Tag: active flexibility

Can My Body Be Strong and Flexible at the Same Time? Yes!

One of the most common misconceptions about training is that you cannot train to be strong and flexible at the same time. This isn’t true. Just watch any luminaries of circus, gymnastics, or yoga and they will demonstrate a gorgeous combination of strength and flexibility, which is necessary in any of those disciplines.

Two woman back to back in standing fron splits

The standing front split is an example of a common pose in contortion and yoga that requires strength and flexibility.

 

The training method that makes this combination possible is active stretching.

Active stretching means using your own muscles to move your body into your end range of motion. It feels more like a strength-building exercise than a traditional stretch sensation.

To learn more, check out “What’s the Difference Between Active and Passive Stretching?”.

In a passive stretch, gravity or some other outside force causes the joint to move into a stretch, so no effort is needed. This is very good for lengthening muscle, and done repeatedly over time (recommended to do at least three stretch sessions a week for best results) muscles will accommodate greater and greater ranges.

However the issue with passive stretching alone is that it doesn’t teach your body how to support that new range of motion. An over-emphasis on passive stretching often means that the body is able to achieve positions where no muscles are able to work to support the joint. This can lead to a situation where you achieve flexibility at the cost of your strength.

Of course, the converse is also possible. Muscles build only and exactly how you use them, so if you are lifting weights and doing strength-training exercises in a small range, over time your body will start to be limited to that range and either wont move beyond that range, or will feel unstable and prone to injury when it does. The more strength you build in a limited range, the harder it will be to move outside of this range, thus sacrificing flexibility for strength.

Active flexibility strengthens a muscle through its full range of motion, with a particular emphasis on its shortest position. Muscles can only do two things: shorten or relax. They cannot actively lengthen themselves. That means that the most vulnerable position for a muscle is when it is at its shortest length, helpless.

When we stretch passively, an outside force squishes muscles into shortened positions, and the muscle becomes powerless and possibly very resentful. In an active stretch we only move the joint as far as that muscle is able to contract on its own. Over time, with repetition, the muscles becomes more competent at shortening and the range increases.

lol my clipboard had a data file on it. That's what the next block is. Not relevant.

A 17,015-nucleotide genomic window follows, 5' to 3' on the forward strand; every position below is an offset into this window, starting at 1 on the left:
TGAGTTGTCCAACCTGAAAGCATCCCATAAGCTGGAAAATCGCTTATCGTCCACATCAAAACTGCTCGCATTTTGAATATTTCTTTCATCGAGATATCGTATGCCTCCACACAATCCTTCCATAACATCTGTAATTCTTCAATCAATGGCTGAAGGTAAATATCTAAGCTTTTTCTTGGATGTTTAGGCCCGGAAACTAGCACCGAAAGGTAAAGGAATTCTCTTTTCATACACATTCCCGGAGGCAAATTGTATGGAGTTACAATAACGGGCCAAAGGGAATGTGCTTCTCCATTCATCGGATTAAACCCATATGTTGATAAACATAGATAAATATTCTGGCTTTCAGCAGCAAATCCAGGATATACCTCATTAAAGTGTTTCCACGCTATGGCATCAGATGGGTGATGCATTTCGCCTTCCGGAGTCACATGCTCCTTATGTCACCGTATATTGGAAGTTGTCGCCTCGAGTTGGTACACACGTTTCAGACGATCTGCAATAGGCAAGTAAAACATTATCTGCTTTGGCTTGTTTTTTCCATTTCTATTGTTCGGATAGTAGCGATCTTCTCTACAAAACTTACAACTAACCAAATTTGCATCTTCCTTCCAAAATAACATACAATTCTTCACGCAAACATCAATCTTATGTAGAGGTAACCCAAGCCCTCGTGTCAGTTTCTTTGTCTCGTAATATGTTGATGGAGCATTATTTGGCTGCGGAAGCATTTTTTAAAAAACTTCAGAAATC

Flexibility earned by active methods will almost always be less than passive flexibility. However, active flexibility will be more comfortable, safer, more sustainable over time, stronger, and require less warm up. Active stretching builds strength, awareness, and control of the joint and is a powerful tool to prevent injury, degenerative disease, and chronic pain.

Being strong and flexible isn’t just important for contortionists and gymnasts. It is a component of healthy movement for all of us, keeping our bodies responsive, supple, and able to enjoy the world. The good news is that this type of stretching is available to all bodies at any age or fitness level. It is safe, effective, and can be done with minimal fuss, equipment, and warm-up.

Active stretching can take many forms and levels of challenge and can be applied to any skeletal muscle or joint in the body. It is one of the primary components of our work here at Fit & Bendy. For a super gentle full-body workout using a large number of active stretches, check out this free workout. Other full-length workouts are available through our Video Club or you can get live instruction through our courses and classes.

Happy Bendings!

 

 

What’s the Difference Between Active and Passive Flexibility?

There are two different ways that we can measure our flexibility in any joint: active flexibility and passive flexibility. It is important to know the difference between them and how to use them to achieve your flexibility goals.

Active Flexibility

Active flexibility is the amount that we can use our own muscles to move into an end range position.

Active Flexibility Illustration